In the centre of the great city of London lies a small neighborhood, consisting of a cluster of narrow streets and courts, of very venerable and debilitated houses, which goes by the name of LITTLE BRITAIN. Christ Church School and St. Bartholomew's Hospital bound it on the west; Smithfield and Long Lane on the north; Aldersgate Street, like an arm of the sea, divides it from the eastern part of the city; whilst the yawning gulf of Bull-and-Mouth Street separates it from Butcher Lane, and the regions of Newgate. Over this little territory, thus bounded and designated, the great dome of St. Paul's, swelling above the intervening houses of Paternoster Row, Amen Corner, and Ave Maria Lane, looks down with an air of motherly protection.
This quarter derives its appellation from having been, in ancient times, the residence of the Dukes of Brittany. As London increased, however, rank and fashion rolled off to the west, and trade, creeping on at their heels, took possession of their deserted abodes. For some time Little Britain became the great mart of learning, and was peopled by the busy and prolific race of booksellers; these also gradually deserted it, and, emigrating beyond the great strait of Newgate Street, settled down in Paternoster Row and St. Paul's Churchyard, where they continue to increase and multiply even at the present day.
But though thus falling into decline, Little Britain still bears traces of its former splendor. There are several houses ready to tumble down, the fronts of which are magnificently enriched with old oaken carvings of hideous faces, unknown birds, beasts, and fishes; and fruits and flowers which it would perplex a naturalist to classify. There are also, in Aldersgate Street, certain remains of what were once spacious and lordly family mansions, but which have in latter days been subdivided into several tenements. Here may often be found the family of a petty tradesman, with its trumpery furniture, burrowing among the relics of antiquated finery, in great, rambling, time-stained apartments, with fretted ceilings, gilded cornices, and enormous marble fireplaces. The lanes and courts also contain many smaller houses, not on so grand a scale, but, like your small ancient gentry, sturdily maintaining their claims to equal antiquity. These have their gable ends to the street; great bow-windows, with diamond panes set in lead, grotesque carvings, and low arched door-ways.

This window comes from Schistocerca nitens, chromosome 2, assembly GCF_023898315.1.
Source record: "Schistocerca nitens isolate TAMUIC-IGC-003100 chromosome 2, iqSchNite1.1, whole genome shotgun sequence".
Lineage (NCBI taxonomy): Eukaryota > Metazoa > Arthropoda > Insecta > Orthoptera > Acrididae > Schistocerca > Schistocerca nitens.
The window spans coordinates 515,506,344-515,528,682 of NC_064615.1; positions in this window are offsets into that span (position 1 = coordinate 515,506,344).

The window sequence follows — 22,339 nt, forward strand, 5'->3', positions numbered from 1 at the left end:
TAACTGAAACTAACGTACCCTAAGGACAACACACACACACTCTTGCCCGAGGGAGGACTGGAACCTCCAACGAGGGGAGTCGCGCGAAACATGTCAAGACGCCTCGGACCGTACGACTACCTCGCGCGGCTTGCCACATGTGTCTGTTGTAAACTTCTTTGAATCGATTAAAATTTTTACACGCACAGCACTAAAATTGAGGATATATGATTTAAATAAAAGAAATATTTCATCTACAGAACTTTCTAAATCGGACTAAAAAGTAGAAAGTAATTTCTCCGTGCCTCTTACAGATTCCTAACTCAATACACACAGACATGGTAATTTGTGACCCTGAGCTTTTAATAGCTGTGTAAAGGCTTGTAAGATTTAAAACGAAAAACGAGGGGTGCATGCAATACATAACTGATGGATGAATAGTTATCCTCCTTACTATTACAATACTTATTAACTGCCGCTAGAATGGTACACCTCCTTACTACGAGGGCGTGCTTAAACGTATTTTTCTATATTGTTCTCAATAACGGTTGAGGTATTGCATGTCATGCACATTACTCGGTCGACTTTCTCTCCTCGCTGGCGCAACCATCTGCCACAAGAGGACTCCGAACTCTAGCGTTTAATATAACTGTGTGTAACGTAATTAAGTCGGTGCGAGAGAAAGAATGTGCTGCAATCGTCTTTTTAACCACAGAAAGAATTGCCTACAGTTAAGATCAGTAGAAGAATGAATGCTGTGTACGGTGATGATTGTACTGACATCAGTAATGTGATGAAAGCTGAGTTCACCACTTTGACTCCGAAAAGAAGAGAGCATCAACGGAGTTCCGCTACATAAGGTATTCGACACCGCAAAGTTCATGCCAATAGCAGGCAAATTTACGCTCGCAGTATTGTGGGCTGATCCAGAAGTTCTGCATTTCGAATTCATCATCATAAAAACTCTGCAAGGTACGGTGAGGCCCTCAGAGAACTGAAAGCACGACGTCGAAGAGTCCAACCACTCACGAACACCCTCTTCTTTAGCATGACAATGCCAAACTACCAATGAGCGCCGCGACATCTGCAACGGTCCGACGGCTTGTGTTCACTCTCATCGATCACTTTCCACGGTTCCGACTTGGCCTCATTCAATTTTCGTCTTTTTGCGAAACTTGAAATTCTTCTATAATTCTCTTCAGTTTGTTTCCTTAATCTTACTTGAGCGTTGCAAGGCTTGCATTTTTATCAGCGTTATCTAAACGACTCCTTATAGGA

In this most venerable and sheltered little nest have I passed several quiet years of existence, comfortably lodged in the second floor of one of the smallest but oldest edifices. My sitting-room is an old wainscoted chamber, with small panels, and set off with a miscellaneous array of furniture. I have a particular respect for three or four high-backed claw-footed chairs, covered with tarnished brocade, which bear the marks of having seen better days, and have doubtless figured in some of the old palaces of Little Britain. They seem to me to keep together, and to look down with sovereign contempt upon their leathern-bottomed neighbors: as I have seen decayed gentry carry a high head among the plebeian society with which they were reduced to associate. The whole front of my sitting-room is taken up with a bow-window, on the panes of which are recorded the names of previous occupants for many generations, mingled with scraps of very indifferent gentlemanlike poetry, written in characters which I can scarcely decipher, and which extol the charms of many a beauty of Little Britain who has long, long since bloomed, faded, and passed away. As I am an idle personage, with no apparent occupation, and pay my bill regularly every week, I am looked upon as the only independent gentleman of the neighborhood; and, being curious to learn the internal state of a community so apparently shut up within itself, I have managed to work my way into all the concerns and secrets of the place....